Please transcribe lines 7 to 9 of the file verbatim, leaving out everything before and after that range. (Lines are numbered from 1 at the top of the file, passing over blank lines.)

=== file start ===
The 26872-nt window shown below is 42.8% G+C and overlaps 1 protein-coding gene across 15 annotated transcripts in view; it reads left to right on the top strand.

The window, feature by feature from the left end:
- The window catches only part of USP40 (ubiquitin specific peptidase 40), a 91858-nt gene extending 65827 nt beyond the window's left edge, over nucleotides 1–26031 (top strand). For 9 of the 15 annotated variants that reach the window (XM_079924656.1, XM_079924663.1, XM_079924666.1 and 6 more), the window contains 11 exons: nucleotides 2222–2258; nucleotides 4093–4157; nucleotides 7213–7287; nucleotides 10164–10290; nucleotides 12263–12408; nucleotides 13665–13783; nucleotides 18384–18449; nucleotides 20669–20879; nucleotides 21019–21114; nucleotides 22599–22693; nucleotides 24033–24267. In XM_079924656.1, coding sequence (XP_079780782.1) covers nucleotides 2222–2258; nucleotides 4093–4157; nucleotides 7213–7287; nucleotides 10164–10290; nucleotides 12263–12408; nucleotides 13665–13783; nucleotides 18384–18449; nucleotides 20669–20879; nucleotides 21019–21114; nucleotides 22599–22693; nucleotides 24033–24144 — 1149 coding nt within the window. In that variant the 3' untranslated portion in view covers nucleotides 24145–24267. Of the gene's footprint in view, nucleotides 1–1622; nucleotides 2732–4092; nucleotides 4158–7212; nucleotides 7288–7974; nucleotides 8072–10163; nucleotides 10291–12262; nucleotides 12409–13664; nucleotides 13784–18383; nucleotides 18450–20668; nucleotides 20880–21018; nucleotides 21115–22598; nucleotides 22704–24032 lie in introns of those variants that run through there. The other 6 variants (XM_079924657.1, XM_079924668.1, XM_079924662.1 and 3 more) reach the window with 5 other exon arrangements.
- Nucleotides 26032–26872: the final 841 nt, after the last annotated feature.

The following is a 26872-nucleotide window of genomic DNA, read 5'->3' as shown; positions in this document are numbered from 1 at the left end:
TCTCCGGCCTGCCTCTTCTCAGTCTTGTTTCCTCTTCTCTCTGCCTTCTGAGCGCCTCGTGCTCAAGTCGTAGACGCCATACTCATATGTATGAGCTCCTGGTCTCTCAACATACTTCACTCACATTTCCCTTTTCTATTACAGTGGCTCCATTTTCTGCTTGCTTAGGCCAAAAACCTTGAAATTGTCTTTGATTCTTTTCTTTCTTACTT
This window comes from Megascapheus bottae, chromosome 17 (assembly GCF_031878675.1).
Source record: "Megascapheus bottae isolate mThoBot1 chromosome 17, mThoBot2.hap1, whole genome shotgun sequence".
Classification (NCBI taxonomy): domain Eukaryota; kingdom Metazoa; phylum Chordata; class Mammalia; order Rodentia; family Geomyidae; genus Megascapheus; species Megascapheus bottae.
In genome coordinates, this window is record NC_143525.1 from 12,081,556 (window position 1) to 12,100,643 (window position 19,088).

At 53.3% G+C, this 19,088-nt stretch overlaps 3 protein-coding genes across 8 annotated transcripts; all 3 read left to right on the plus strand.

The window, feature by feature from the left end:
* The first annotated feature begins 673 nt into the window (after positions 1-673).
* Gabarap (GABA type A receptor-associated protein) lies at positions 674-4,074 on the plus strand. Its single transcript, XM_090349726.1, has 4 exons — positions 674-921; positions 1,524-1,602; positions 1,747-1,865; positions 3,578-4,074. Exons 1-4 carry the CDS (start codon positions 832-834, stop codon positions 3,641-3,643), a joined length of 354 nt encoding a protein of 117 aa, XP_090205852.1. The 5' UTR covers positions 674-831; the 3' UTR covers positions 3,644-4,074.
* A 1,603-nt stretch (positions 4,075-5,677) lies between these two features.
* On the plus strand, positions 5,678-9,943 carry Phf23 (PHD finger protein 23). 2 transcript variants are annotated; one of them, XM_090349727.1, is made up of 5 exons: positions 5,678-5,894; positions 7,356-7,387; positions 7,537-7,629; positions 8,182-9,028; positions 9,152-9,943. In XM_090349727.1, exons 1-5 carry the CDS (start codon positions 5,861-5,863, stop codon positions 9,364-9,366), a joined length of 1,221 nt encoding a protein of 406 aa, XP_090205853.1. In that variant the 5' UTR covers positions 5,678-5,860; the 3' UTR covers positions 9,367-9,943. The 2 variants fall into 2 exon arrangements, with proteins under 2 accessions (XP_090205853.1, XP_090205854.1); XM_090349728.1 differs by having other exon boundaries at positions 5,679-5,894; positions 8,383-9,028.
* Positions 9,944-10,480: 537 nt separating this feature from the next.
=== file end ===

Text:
This window comes from Megascapheus bottae, chromosome 17 (assembly GCF_031878675.1).
Source record: "Megascapheus bottae isolate mThoBot1 chromosome 17, mThoBot2.hap1, whole genome shotgun sequence".
Classification (NCBI taxonomy): domain Eukaryota; kingdom Metazoa; phylum Chordata; class Mammalia; order Rodentia; family Geomyidae; genus Megascapheus; species Megascapheus bottae.